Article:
Under such circumstances, the relocation of U.S. military bases and transformation of U.S. troops in South Korea are complicating the situation. South Korea was shaken when the U.S. revealed plans to transfer 12,000 troops, one-third of those currently stationed in South Korea, to Iraq.

Both Washington and Seoul agree that a reduction in force would not affect their deterrent against Pyongyang. However, a high-ranking South Korean government official with vast experience in U.S. relations, remarked: "The problem is not how many troops are cut. The greatest problem is that such an extremely important decision was made without adequate policy coordination between the U.S. and South Korea."

Is this action really having no effect on the deterrent against North Korea? How does North Korea see the situation? How is China analyzing it? Would it not undermine the deterrent effect of U.S. forces in Japan? Japan, the United States, and South Korea need to get together and take a serious look at these questions.

For both Japan and South Korea, the main purpose of their alliance with the U.S. is shifting to regional stability and cooperation for world peace.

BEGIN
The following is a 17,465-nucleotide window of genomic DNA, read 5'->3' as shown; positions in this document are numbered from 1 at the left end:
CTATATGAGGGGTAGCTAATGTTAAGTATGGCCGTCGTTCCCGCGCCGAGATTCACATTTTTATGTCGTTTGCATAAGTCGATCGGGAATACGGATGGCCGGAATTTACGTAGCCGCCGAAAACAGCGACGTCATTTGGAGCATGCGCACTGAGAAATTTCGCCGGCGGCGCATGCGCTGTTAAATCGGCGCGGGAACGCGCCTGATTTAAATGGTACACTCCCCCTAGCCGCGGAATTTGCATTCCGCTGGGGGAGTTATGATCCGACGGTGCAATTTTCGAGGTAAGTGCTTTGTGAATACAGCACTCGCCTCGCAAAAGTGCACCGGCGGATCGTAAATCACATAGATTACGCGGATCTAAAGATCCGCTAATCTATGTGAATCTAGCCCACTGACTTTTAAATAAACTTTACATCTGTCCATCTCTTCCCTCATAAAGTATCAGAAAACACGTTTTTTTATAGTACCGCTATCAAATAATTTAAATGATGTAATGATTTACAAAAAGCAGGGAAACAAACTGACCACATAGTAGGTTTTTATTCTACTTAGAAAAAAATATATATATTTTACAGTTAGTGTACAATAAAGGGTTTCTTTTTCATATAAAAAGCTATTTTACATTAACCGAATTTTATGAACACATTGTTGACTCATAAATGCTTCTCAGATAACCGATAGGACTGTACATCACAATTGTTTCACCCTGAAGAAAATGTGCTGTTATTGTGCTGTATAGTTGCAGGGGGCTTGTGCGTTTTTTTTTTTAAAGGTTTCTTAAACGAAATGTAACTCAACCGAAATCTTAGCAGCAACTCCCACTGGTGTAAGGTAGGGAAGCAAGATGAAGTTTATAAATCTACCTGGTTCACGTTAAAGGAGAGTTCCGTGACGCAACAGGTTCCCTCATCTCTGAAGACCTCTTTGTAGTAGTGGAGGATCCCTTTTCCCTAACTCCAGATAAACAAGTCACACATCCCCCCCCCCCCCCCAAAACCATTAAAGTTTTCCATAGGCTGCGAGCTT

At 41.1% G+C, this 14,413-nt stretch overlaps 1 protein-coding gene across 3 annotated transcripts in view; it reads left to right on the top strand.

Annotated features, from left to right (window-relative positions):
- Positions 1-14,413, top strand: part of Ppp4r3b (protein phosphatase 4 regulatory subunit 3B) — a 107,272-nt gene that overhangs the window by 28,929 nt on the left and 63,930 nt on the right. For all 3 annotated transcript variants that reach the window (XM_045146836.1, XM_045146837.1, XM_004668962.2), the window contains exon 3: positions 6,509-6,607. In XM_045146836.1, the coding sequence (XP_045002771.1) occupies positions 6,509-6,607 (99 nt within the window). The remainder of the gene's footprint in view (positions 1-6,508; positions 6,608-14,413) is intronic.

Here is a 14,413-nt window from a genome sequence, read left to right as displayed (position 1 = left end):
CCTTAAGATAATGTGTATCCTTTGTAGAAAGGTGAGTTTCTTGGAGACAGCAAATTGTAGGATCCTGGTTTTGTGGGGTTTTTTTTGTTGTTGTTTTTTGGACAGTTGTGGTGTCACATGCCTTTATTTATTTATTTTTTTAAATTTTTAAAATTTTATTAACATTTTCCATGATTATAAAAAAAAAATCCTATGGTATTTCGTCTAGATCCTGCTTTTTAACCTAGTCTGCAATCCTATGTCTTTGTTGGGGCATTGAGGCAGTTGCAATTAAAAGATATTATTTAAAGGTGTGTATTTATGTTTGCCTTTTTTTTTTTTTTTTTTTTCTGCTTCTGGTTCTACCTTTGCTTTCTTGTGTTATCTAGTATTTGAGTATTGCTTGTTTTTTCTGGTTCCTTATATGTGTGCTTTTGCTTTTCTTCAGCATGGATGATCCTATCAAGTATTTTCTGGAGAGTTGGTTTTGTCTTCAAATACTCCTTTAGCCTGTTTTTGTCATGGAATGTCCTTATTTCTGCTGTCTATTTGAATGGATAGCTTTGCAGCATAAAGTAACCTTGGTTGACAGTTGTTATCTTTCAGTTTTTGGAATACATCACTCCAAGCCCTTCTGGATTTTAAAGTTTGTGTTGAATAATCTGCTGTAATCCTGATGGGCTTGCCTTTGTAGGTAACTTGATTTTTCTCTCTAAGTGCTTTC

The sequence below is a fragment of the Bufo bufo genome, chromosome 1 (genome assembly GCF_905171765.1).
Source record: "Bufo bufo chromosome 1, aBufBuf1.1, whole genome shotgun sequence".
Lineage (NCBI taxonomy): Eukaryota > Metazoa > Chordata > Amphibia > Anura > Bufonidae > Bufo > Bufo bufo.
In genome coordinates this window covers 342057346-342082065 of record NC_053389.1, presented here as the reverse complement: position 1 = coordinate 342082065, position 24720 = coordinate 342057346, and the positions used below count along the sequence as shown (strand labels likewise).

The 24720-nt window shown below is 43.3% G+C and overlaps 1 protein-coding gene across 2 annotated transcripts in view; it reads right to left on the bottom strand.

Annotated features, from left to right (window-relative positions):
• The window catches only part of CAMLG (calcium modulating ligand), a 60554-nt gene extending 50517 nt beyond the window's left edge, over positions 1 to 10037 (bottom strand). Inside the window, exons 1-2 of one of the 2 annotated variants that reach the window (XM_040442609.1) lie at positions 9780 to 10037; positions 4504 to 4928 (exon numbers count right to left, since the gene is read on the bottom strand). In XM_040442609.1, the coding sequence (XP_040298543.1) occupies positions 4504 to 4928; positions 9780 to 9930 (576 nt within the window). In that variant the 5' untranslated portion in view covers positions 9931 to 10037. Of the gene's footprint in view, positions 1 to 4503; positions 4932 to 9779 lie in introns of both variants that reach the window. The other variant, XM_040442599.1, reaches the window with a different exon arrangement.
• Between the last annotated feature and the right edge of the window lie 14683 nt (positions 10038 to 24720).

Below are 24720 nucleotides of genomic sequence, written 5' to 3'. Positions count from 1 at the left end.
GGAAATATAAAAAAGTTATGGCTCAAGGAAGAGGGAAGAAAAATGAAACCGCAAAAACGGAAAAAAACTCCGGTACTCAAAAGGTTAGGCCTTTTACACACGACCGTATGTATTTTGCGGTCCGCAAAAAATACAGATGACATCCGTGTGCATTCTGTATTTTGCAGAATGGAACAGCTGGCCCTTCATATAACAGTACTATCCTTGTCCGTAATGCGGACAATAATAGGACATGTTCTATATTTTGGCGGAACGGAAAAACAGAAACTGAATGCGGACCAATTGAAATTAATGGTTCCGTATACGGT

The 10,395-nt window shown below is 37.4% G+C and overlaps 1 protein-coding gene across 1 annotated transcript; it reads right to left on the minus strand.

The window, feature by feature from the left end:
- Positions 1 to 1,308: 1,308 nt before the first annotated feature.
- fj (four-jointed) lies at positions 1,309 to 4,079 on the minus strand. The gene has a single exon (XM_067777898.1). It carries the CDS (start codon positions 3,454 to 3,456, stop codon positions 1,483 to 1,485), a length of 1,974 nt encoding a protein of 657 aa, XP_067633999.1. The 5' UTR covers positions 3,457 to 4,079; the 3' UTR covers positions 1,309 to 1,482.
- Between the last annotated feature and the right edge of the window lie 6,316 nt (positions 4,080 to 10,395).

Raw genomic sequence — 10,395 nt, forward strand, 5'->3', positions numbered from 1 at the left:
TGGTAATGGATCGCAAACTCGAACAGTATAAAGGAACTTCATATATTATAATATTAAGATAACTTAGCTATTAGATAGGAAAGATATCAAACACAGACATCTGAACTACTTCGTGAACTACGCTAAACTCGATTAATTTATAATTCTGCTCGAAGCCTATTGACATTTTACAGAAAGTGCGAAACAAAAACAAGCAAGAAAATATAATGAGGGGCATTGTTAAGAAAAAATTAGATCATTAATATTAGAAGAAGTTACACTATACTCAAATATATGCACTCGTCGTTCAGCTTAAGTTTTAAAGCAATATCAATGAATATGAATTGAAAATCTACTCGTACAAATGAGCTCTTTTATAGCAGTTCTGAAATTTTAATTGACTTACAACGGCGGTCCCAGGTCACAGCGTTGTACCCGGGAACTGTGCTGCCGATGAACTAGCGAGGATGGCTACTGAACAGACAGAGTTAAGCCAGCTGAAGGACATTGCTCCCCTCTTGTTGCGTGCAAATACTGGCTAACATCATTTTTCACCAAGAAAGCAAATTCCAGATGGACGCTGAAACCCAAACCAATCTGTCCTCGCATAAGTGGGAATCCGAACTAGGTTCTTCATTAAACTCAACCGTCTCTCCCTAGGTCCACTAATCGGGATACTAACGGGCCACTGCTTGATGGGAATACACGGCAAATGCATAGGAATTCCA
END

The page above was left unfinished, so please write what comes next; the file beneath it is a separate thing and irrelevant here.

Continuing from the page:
What are the new purposes of the Japan-U.S. and U.S.-South Korea alliances? What is the new mission and role of "post-transformation" U.S. forces stationed in Japan and South Korea and how should the makeup of troops be adjusted and integrated? Japan, the United States, and South Korea have yet to begin serious policy debate on these important issues.

Japan and the United States redefined their post-Cold War alliance eight years ago by signing the "Japan-U.S. joint declaration on security." Under the circumstances, the three countries should now draft a 'Japan-U.S.-South Korea joint declaration on security' to strengthen mutual cooperation.

When I suggested this to a senior South Korean government official, he expressed concern, remarking, "If the three countries strengthen cooperation, it could split the six-party talks into China-Russia-North Korea and Japan-U.S.-South Korea camps."

South Korea is particularly worried about China's reaction. But I don't share the same concern. I believe the six-party talks will make it easier for Japan, the U.S., and South Korea to promote cooperation.

To begin with, cooperation between the three countries is not directed at countering China. But if China is concerned, why not advance cooperation in unison with the six-party talks? Japan-China-South Korea policy debate should also be strengthened at the same time.

I think South Korea expects Japan to make up for what the United States fails to do and keep America in check when it goes too far. That is precisely the role Japan must assume.

Combining regional cooperation with the Japan-U.S. alliance and getting them to work in sync is the very frontier of Japan's foreign and security policy.

The key to maintaining and advancing an alliance is for the partners to clarify and recognize their respective and complementary roles.

(This article originally appeared in the Asahi Shimbun June 8, 2004, posted with permissions from the author and Pacific Forum CSIS)